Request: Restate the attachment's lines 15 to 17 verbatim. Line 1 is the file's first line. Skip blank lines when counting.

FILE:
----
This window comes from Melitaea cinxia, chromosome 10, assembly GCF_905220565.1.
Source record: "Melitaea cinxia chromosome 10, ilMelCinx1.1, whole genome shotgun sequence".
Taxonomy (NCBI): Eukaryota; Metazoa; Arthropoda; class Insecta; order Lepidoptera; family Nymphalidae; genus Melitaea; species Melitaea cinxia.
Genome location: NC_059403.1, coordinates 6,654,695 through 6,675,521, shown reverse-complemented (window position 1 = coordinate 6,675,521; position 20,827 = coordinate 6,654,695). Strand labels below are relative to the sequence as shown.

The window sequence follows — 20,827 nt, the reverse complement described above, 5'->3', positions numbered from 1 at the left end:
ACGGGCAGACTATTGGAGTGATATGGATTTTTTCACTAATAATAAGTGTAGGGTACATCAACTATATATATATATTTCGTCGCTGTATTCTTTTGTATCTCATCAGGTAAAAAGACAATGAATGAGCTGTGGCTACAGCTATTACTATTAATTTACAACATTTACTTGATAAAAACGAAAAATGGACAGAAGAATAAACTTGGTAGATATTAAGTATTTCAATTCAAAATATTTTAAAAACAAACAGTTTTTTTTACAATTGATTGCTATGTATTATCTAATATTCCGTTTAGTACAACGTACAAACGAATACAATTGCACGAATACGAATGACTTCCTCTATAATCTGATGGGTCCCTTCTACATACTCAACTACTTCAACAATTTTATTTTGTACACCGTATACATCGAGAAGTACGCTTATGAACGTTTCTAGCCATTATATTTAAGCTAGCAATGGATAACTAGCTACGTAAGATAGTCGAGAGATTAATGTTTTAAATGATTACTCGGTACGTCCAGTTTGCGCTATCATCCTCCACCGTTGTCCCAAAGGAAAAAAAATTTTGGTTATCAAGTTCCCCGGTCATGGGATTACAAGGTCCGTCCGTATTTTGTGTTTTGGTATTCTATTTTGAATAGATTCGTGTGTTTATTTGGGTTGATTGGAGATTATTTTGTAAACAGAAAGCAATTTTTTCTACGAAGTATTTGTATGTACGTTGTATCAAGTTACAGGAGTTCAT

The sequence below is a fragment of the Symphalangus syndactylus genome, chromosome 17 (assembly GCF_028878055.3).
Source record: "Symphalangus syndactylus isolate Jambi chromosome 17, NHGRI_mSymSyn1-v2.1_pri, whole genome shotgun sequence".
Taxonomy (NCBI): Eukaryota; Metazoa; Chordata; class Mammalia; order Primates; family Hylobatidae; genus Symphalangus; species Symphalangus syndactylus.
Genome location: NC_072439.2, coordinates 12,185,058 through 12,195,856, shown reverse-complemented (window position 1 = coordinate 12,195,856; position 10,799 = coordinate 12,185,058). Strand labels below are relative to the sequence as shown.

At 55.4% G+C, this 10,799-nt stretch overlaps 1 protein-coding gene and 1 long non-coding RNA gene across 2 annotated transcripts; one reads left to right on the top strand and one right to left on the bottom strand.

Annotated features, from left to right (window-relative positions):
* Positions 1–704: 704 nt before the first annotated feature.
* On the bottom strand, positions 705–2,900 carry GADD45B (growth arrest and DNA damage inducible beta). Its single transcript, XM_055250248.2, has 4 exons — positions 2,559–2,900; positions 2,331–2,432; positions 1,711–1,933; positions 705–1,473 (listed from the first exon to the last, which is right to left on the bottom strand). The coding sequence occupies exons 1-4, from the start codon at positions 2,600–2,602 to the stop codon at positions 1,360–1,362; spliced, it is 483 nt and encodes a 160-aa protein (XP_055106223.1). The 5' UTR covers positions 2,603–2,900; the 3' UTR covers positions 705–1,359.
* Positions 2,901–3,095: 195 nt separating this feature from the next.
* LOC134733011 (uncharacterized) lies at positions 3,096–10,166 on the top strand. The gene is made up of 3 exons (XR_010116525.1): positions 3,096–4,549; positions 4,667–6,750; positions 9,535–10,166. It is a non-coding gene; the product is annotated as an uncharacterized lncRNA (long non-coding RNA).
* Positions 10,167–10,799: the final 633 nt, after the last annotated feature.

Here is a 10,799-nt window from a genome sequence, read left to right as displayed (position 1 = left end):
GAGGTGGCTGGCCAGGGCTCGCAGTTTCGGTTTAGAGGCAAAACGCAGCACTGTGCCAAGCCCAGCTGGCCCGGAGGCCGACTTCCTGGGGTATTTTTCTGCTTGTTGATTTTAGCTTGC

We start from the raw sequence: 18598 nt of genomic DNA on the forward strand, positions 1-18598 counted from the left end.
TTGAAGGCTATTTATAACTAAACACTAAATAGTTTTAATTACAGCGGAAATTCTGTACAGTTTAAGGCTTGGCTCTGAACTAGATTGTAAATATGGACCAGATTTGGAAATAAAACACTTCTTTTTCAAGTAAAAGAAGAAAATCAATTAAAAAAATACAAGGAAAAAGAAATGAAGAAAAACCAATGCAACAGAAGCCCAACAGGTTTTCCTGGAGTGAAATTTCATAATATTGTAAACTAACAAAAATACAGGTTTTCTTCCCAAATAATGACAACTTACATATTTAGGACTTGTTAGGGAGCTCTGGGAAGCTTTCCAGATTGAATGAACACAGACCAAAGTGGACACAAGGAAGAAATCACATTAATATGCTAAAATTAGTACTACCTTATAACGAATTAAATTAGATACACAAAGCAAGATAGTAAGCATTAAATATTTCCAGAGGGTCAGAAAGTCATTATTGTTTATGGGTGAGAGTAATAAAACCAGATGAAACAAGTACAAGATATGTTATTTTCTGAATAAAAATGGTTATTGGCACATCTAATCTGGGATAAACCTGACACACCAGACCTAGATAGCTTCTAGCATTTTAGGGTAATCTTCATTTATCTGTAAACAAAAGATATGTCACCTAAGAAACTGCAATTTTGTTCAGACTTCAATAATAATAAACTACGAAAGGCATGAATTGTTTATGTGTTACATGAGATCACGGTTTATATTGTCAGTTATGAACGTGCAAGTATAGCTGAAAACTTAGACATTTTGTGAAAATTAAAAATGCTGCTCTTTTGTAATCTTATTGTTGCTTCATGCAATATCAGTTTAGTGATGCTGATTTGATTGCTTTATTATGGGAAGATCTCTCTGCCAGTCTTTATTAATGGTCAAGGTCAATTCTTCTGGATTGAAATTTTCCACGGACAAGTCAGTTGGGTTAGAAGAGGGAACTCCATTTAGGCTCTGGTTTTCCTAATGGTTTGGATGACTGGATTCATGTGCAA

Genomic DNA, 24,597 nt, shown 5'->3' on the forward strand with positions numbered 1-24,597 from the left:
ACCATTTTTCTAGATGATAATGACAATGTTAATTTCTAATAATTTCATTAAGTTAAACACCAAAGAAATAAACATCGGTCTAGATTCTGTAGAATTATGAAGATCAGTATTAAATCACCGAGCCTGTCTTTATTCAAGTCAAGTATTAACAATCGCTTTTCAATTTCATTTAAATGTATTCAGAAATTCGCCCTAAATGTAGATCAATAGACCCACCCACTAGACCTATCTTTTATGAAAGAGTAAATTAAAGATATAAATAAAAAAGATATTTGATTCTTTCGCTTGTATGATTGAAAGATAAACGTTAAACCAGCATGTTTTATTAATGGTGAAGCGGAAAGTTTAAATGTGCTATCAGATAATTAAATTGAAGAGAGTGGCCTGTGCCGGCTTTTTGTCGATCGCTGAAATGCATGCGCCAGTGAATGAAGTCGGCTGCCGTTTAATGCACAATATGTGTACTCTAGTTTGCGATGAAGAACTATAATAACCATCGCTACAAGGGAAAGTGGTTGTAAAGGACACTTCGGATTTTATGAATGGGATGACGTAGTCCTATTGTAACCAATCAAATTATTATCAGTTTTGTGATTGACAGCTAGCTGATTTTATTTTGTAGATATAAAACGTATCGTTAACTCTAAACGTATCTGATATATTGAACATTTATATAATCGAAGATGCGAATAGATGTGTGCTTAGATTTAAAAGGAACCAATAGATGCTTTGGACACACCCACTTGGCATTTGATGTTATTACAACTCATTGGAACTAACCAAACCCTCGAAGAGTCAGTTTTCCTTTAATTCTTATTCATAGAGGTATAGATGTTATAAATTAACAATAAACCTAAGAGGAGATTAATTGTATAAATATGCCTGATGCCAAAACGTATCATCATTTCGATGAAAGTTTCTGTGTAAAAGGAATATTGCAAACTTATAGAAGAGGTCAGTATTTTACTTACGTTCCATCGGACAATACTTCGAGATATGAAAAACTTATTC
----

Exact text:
* Positions 2,901–3,095: 195 nt separating this feature from the next.
* LOC134733011 (uncharacterized) lies at positions 3,096–10,166 on the top strand. The gene is made up of 3 exons (XR_010116525.1): positions 3,096–4,549; positions 4,667–6,750; positions 9,535–10,166. It is a non-coding gene; the product is annotated as an uncharacterized lncRNA (long non-coding RNA).
* Positions 10,167–10,799: the final 633 nt, after the last annotated feature.